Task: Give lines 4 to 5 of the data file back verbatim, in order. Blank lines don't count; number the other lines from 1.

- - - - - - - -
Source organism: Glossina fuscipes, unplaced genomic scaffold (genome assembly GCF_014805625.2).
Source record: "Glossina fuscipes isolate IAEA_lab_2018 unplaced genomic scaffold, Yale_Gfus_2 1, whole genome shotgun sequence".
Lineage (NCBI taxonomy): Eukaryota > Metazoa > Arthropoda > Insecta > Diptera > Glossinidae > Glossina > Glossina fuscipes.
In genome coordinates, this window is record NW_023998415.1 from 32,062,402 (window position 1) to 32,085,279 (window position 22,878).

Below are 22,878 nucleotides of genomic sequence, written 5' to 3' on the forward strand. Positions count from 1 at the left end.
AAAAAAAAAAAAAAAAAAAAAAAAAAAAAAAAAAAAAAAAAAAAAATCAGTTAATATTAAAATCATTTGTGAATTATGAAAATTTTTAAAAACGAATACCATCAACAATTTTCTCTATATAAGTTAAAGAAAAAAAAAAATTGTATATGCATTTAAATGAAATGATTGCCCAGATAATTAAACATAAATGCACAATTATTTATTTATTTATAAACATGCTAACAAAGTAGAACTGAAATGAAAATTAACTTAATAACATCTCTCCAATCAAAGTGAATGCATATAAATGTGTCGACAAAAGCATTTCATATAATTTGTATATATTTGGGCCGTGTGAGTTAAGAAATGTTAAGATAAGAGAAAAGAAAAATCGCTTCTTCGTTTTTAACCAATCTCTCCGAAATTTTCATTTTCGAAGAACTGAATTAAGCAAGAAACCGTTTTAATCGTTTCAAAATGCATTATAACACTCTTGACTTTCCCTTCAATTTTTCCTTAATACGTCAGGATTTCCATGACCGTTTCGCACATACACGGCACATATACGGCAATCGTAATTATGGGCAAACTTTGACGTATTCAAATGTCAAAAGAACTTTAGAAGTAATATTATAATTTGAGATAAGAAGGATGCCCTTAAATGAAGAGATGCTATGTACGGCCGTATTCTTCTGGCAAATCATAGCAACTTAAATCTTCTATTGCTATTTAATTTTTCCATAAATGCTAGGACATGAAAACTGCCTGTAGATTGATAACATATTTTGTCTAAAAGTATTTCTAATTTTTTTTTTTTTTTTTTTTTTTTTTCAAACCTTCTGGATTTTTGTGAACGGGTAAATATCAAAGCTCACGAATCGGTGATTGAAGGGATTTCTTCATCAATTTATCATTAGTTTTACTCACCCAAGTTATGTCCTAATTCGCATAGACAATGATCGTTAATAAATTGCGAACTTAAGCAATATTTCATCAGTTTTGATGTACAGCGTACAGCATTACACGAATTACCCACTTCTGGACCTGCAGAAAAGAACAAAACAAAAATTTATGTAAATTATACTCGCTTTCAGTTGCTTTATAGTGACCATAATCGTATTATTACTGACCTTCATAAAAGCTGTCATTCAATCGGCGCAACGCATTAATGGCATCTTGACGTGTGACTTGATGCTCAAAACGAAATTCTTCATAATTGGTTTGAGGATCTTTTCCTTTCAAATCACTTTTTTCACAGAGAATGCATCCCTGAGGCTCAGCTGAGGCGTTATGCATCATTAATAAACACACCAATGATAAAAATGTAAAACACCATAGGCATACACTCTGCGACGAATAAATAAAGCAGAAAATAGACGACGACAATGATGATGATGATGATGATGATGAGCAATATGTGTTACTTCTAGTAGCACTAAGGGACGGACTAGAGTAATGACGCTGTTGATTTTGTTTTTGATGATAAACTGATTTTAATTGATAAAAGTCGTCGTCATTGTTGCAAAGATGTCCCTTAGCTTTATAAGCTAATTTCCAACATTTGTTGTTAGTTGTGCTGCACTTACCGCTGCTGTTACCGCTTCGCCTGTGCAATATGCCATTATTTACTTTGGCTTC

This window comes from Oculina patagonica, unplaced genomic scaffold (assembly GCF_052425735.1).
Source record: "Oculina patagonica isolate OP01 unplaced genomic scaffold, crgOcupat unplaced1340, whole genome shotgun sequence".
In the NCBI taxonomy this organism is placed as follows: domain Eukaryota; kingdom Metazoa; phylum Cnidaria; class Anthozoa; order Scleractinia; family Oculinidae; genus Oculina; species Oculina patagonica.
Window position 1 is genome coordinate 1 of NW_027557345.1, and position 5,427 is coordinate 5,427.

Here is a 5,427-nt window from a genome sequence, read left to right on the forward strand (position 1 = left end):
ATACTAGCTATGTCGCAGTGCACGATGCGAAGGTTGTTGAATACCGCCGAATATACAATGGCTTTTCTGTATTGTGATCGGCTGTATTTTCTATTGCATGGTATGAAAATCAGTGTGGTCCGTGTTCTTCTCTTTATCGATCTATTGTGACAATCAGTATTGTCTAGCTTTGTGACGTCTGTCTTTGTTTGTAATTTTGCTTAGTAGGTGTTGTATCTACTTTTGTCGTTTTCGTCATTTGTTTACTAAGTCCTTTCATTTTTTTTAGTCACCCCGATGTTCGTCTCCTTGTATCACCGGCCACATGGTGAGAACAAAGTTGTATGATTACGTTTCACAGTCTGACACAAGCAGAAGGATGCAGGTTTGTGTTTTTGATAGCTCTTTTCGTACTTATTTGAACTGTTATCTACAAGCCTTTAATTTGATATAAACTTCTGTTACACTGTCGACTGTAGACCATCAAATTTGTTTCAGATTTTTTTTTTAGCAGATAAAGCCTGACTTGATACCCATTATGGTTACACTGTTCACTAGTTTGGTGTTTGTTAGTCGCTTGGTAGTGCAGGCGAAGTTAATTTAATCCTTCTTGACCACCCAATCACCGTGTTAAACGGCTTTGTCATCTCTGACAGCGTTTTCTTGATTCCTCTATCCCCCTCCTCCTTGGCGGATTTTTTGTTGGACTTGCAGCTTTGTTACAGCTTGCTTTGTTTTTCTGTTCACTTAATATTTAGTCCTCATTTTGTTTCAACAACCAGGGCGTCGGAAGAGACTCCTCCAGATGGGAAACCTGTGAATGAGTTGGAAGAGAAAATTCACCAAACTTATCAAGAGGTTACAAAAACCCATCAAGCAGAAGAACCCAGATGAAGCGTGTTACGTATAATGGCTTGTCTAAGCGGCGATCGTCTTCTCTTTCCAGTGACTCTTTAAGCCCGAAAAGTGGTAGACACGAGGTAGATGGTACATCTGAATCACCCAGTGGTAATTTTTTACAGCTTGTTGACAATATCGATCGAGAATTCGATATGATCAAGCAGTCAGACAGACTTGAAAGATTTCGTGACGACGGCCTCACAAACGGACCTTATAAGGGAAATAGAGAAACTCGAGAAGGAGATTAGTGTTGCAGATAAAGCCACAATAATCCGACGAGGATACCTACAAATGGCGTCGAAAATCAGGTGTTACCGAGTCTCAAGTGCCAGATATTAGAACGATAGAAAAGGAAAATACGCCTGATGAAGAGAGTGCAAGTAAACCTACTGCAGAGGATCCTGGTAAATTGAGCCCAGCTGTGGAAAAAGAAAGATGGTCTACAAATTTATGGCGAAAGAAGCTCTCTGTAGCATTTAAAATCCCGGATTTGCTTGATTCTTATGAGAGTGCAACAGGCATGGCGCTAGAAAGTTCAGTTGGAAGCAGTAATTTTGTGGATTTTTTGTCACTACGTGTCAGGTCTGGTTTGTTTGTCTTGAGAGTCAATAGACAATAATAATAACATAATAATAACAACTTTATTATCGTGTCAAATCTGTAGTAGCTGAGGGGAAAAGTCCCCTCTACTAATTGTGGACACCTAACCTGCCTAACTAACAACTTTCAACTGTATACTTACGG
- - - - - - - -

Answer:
In genome coordinates, this window is record NW_023998415.1 from 32,062,402 (window position 1) to 32,085,279 (window position 22,878).

Below are 22,878 nucleotides of genomic sequence, written 5' to 3' on the forward strand. Positions count from 1 at the left end.